As winter turns to spring, consumers across the country are once again waking up to the sounds of their Martha Stewart Everyday glass tabletops exploding into thousands of tiny pieces. The tables, sold at Kmart, have a long history of spontaneously shattering, and they dont show signs of stopping anytime soon, not that anyone in authority seems to care.
Months after a federal court dismissed a class action lawsuit alleging that the tabletops are defectively manufactured, owners of the product remain without recourse and several hundred dollars poorer, as they are left to clean the glass off of their patios and sometimes dig it out of their skin.
Late last year, a federal court in Illinois rejected class certification in the action, ruling that the court would have to decide individual issues of causation for each plaintiff, making a class action impracticable.
The suit, originally filed in 2005 on behalf of lead plaintiff Michelle Ronat, alleged that Kmart refused to give aggrieved customers refunds or replacements, since the tabletops werent covered under warranty. Martha Stewart Living Omnimedia (MSLO) — named after convicted felon and media darling Martha Stewart — when confronted by consumers, passed the buck to JRA Manufacturing, the Chinese company that produced the tables. The manufacturer, in turn, said the problem lay in a design defect attributable to MSLOs designers.
The suit, prosecuted by Horwitz, Horwitz & Paradis, a New York class action firm, sought replacement tabletops for an estimated 300,000 consumers. With tabletops potentially costing as much as $500 apiece, the action threatened to leave MSLO liable for up to $150 million.
The glass replacements cost so much because JRA, the manufacturer, declared bankruptcy in 2007, leaving consumers unable to obtain factory replacements. Instead, they have been forced to have glass custom-made to fit their tables. In some cases, individuals could end up paying more for the replacement top than they did for the entire table set in the first place.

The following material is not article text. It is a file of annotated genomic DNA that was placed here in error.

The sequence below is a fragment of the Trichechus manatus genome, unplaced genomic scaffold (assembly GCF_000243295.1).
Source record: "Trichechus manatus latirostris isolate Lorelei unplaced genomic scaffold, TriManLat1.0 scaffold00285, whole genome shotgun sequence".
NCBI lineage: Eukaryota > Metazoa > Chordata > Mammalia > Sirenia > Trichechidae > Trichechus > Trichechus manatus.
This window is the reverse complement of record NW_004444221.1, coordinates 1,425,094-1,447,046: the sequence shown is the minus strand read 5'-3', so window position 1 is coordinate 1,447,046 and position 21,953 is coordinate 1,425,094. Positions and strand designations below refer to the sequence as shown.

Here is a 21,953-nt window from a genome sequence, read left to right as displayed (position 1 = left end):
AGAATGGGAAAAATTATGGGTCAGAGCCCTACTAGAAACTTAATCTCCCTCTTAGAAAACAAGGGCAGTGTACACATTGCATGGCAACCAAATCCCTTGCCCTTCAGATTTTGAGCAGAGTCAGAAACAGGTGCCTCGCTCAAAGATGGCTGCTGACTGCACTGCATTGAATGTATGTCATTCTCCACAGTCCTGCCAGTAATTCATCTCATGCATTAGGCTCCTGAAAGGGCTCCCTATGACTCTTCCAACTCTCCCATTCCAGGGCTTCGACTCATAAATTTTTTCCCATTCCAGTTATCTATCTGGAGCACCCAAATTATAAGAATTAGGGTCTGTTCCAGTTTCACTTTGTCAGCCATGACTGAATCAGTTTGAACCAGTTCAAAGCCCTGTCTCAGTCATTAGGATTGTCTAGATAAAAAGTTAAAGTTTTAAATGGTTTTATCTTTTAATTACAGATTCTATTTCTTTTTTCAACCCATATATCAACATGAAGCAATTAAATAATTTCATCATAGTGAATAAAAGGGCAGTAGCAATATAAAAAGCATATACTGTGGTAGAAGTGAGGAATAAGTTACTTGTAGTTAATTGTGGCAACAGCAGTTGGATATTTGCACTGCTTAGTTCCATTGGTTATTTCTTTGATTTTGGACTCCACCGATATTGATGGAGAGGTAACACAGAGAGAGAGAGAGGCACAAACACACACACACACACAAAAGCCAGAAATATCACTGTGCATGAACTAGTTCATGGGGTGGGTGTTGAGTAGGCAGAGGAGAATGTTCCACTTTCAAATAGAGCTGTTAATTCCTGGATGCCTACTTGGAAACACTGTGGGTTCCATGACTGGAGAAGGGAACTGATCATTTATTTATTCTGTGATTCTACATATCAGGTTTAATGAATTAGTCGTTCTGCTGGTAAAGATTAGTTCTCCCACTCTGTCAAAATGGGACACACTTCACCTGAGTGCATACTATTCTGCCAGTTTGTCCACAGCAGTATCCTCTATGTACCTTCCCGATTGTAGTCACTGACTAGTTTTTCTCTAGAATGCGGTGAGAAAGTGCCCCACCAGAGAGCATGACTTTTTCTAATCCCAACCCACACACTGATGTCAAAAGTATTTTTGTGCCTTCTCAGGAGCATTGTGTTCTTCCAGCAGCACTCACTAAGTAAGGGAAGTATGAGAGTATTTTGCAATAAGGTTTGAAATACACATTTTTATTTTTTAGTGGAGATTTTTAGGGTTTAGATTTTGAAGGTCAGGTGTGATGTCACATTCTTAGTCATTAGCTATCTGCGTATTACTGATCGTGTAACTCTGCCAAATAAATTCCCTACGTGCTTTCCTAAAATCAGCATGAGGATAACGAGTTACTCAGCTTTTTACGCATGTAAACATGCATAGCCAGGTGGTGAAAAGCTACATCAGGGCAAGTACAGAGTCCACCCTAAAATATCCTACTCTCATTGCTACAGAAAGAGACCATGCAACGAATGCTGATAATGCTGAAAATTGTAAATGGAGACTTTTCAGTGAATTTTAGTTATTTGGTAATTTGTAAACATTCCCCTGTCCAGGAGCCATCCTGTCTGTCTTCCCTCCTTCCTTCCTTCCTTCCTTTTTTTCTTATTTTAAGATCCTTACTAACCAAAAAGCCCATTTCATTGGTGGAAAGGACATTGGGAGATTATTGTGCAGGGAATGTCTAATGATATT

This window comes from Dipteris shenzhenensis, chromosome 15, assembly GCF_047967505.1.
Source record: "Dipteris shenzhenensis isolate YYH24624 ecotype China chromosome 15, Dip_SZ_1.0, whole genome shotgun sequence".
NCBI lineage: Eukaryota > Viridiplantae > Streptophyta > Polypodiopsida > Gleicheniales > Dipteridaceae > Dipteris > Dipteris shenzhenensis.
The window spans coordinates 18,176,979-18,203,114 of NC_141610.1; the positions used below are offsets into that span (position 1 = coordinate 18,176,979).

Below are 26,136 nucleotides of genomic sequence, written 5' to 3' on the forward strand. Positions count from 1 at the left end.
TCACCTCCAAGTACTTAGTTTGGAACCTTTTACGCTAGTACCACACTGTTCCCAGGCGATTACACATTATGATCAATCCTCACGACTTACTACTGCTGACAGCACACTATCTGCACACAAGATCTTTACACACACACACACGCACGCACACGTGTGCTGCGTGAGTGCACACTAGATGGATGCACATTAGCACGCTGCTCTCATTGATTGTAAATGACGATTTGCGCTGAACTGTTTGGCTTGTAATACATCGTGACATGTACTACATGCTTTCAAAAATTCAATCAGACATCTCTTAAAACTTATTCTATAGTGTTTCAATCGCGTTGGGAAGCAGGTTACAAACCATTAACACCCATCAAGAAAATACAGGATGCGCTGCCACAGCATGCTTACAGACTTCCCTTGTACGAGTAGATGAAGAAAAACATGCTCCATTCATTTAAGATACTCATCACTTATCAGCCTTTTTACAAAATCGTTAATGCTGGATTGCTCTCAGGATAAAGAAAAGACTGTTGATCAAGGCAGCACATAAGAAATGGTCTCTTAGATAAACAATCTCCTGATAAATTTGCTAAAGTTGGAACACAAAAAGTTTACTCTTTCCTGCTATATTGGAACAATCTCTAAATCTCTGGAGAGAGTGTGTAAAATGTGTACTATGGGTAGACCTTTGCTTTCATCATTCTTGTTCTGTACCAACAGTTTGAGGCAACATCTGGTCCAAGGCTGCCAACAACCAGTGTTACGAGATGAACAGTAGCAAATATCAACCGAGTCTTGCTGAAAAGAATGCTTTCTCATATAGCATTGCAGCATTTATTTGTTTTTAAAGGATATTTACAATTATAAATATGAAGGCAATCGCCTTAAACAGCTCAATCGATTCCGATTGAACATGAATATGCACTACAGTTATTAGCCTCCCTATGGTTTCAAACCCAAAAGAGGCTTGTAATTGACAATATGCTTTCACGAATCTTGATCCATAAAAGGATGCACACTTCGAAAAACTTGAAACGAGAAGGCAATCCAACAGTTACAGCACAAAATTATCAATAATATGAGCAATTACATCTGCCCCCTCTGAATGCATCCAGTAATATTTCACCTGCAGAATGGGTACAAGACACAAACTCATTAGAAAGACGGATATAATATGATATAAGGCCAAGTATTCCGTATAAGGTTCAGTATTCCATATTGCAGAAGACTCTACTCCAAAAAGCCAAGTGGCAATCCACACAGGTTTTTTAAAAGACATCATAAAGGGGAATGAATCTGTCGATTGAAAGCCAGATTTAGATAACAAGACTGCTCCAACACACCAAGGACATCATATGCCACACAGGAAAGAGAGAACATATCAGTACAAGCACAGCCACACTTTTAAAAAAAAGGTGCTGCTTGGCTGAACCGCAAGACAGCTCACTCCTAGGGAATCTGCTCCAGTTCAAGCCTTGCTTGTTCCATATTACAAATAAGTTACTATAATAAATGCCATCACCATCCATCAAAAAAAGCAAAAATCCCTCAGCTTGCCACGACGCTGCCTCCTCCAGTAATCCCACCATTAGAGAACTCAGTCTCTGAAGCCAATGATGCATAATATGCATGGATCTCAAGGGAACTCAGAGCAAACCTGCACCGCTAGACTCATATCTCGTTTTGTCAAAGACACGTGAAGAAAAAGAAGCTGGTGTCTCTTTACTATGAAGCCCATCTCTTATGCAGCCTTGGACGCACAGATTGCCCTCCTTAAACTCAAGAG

Although MSLO contends that a relatively small number of consumers were affected, ConsumerAffairs.com has received hundreds of complaints over the past five years, as have other Internet sites. Like the swallows returning to Capistrano, the complaints increase predictably each spring, as tables are brought back outside and exposed to the sun's rays.
Additionally, according to the lawsuit, because the tabletops werent covered under warranty, Kmart didnt keep records of most complaints. As a result, the complaints Kmart does have on file likely represent only a fraction of actual incidents.
Affected consumers experiences are strikingly similar, and the most common and disturbing thread is that there is no way to know when a table is about to explode.
My Martha Stewart Glass topped patio table exploded after only one year of use, writes Marylou of Brockton, Ma. I am left with a set of six chairs and no table to use. I received minor cuts from cleaning up all of the exploded glass which is fine but emotionally I was very upset after spending all that money on something that is now useless to us.
In a similar vein, Judy of Unionville, Oh., writes, Table shattered into a million pieces. Paid good money for poor quality. It is so sad especially with the economy like it is. Who can afford this[?].